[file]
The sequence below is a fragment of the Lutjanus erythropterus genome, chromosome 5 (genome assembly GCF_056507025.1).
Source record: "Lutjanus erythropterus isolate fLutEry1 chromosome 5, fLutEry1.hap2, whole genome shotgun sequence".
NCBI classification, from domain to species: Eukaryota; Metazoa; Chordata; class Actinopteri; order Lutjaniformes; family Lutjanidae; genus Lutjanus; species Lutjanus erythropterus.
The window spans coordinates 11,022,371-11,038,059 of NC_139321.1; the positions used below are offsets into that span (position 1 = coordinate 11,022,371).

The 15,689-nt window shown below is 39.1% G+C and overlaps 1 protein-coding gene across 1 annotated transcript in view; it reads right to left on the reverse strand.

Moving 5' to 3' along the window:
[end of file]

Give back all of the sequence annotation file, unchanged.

The sequence below is a fragment of the Lutjanus erythropterus genome, chromosome 5 (genome assembly GCF_056507025.1).
Source record: "Lutjanus erythropterus isolate fLutEry1 chromosome 5, fLutEry1.hap2, whole genome shotgun sequence".
NCBI classification, from domain to species: Eukaryota; Metazoa; Chordata; class Actinopteri; order Lutjaniformes; family Lutjanidae; genus Lutjanus; species Lutjanus erythropterus.
The window spans coordinates 11,022,371-11,038,059 of NC_139321.1; the positions used below are offsets into that span (position 1 = coordinate 11,022,371).

The 15,689-nt window shown below is 39.1% G+C and overlaps 1 protein-coding gene across 1 annotated transcript in view; it reads right to left on the reverse strand.

Moving 5' to 3' along the window: